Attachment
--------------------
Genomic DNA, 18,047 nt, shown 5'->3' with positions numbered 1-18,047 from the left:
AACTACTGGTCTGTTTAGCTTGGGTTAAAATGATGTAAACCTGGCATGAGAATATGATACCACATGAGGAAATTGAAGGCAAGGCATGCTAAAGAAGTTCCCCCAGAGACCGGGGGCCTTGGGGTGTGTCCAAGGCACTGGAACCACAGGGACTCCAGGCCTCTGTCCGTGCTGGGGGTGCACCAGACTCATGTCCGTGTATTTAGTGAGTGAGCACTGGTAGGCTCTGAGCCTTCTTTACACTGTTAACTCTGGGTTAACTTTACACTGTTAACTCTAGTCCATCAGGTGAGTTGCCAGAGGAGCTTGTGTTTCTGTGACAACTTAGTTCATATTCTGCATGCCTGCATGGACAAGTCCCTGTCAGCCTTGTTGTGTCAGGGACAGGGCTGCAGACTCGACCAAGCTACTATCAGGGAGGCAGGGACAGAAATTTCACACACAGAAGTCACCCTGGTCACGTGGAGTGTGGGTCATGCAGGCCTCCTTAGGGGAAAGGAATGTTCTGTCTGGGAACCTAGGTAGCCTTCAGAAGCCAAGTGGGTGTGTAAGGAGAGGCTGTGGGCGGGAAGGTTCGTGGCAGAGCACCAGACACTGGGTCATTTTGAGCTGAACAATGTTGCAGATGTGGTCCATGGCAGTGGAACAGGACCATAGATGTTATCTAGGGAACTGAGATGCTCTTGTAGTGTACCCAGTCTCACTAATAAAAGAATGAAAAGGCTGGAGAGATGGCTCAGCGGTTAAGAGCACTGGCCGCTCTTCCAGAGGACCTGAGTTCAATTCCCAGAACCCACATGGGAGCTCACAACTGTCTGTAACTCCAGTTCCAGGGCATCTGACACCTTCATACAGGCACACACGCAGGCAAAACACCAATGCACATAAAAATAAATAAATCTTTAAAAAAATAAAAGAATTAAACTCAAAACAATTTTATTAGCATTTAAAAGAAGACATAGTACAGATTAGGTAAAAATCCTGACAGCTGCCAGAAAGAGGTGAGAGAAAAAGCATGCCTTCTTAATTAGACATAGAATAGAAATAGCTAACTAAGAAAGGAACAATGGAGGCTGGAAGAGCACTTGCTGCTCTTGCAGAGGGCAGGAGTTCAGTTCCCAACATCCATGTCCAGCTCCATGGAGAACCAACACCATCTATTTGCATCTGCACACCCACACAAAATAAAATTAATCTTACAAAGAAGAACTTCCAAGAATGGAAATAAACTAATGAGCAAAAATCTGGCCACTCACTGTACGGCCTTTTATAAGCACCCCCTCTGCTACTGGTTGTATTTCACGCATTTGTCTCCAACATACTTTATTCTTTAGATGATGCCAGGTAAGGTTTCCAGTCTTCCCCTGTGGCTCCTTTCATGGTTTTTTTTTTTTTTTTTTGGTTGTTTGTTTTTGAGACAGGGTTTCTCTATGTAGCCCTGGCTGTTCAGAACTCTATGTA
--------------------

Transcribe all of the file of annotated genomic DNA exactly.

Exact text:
Genomic DNA, 18,047 nt, shown 5'->3' with positions numbered 1-18,047 from the left:
AACTACTGGTCTGTTTAGCTTGGGTTAAAATGATGTAAACCTGGCATGAGAATATGATACCACATGAGGAAATTGAAGGCAAGGCATGCTAAAGAAGTTCCCCCAGAGACCGGGGGCCTTGGGGTGTGTCCAAGGCACTGGAACCACAGGGACTCCAGGCCTCTGTCCGTGCTGGGGGTGCACCAGACTCATGTCCGTGTATTTAGTGAGTGAGCACTGGTAGGCTCTGAGCCTTCTTTACACTGTTAACTCTGGGTTAACTTTACACTGTTAACTCTAGTCCATCAGGTGAGTTGCCAGAGGAGCTTGTGTTTCTGTGACAACTTAGTTCATATTCTGCATGCCTGCATGGACAAGTCCCTGTCAGCCTTGTTGTGTCAGGGACAGGGCTGCAGACTCGACCAAGCTACTATCAGGGAGGCAGGGACAGAAATTTCACACACAGAAGTCACCCTGGTCACGTGGAGTGTGGGTCATGCAGGCCTCCTTAGGGGAAAGGAATGTTCTGTCTGGGAACCTAGGTAGCCTTCAGAAGCCAAGTGGGTGTGTAAGGAGAGGCTGTGGGCGGGAAGGTTCGTGGCAGAGCACCAGACACTGGGTCATTTTGAGCTGAACAATGTTGCAGATGTGGTCCATGGCAGTGGAACAGGACCATAGATGTTATCTAGGGAACTGAGATGCTCTTGTAGTGTACCCAGTCTCACTAATAAAAGAATGAAAAGGCTGGAGAGATGGCTCAGCGGTTAAGAGCACTGGCCGCTCTTCCAGAGGACCTGAGTTCAATTCCCAGAACCCACATGGGAGCTCACAACTGTCTGTAACTCCAGTTCCAGGGCATCTGACACCTTCATACAGGCACACACGCAGGCAAAACACCAATGCACATAAAAATAAATAAATCTTTAAAAAAATAAAAGAATTAAACTCAAAACAATTTTATTAGCATTTAAAAGAAGACATAGTACAGATTAGGTAAAAATCCTGACAGCTGCCAGAAAGAGGTGAGAGAAAAAGCATGCCTTCTTAATTAGACATAGAATAGAAATAGCTAACTAAGAAAGGAACAATGGAGGCTGGAAGAGCACTTGCTGCTCTTGCAGAGGGCAGGAGTTCAGTTCCCAACATCCATGTCCAGCTCCATGGAGAACCAACACCATCTATTTGCATCTGCACACCCACACAAAATAAAATTAATCTTACAAAGAAGAACTTCCAAGAATGGAAATAAACTAATGAGCAAAAATCTGGCCACTCACTGTACGGCCTTTTATAAGCACCCCCTCTGCTACTGGTTGTATTTCACGCATTTGTCTCCAACATACTTTATTCTTTAGATGATGCCAGGTAAGGTTTCCAGTCTTCCCCTGTGGCTCCTTTCATGGTTTTTTTTTTTTTTTTTTGGTTGTTTGTTTTTGAGACAGGGTTTCTCTATGTAGCCCTGGCTGTTCAGAACTCTATGTA